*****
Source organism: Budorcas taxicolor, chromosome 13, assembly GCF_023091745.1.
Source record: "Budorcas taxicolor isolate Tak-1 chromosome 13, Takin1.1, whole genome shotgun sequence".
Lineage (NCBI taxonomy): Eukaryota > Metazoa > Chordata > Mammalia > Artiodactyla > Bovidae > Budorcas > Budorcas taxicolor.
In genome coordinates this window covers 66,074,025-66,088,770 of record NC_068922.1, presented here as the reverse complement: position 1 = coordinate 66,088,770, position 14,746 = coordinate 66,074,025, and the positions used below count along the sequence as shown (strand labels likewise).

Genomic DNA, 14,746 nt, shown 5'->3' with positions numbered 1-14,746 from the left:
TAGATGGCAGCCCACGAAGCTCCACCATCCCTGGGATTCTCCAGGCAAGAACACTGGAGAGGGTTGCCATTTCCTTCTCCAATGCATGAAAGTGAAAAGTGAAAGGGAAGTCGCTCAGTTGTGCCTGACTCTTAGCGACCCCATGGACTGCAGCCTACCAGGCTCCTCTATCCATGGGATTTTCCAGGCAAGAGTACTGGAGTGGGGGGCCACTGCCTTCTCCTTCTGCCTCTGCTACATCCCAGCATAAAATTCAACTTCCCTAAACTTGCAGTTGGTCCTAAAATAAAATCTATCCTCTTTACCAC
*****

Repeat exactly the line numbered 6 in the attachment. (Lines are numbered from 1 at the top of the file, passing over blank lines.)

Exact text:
TAGATGGCAGCCCACGAAGCTCCACCATCCCTGGGATTCTCCAGGCAAGAACACTGGAGAGGGTTGCCATTTCCTTCTCCAATGCATGAAAGTGAAAAGTGAAAGGGAAGTCGCTCAGTTGTGCCTGACTCTTAGCGACCCCATGGACTGCAGCCTACCAGGCTCCTCTATCCATGGGATTTTCCAGGCAAGAGTACTGGAGTGGGGGGCCACTGCCTTCTCCTTCTGCCTCTGCTACATCCCAGCATAAAATTCAACTTCCCTAAACTTGCAGTTGGTCCTAAAATAAAATCTATCCTCTTTACCAC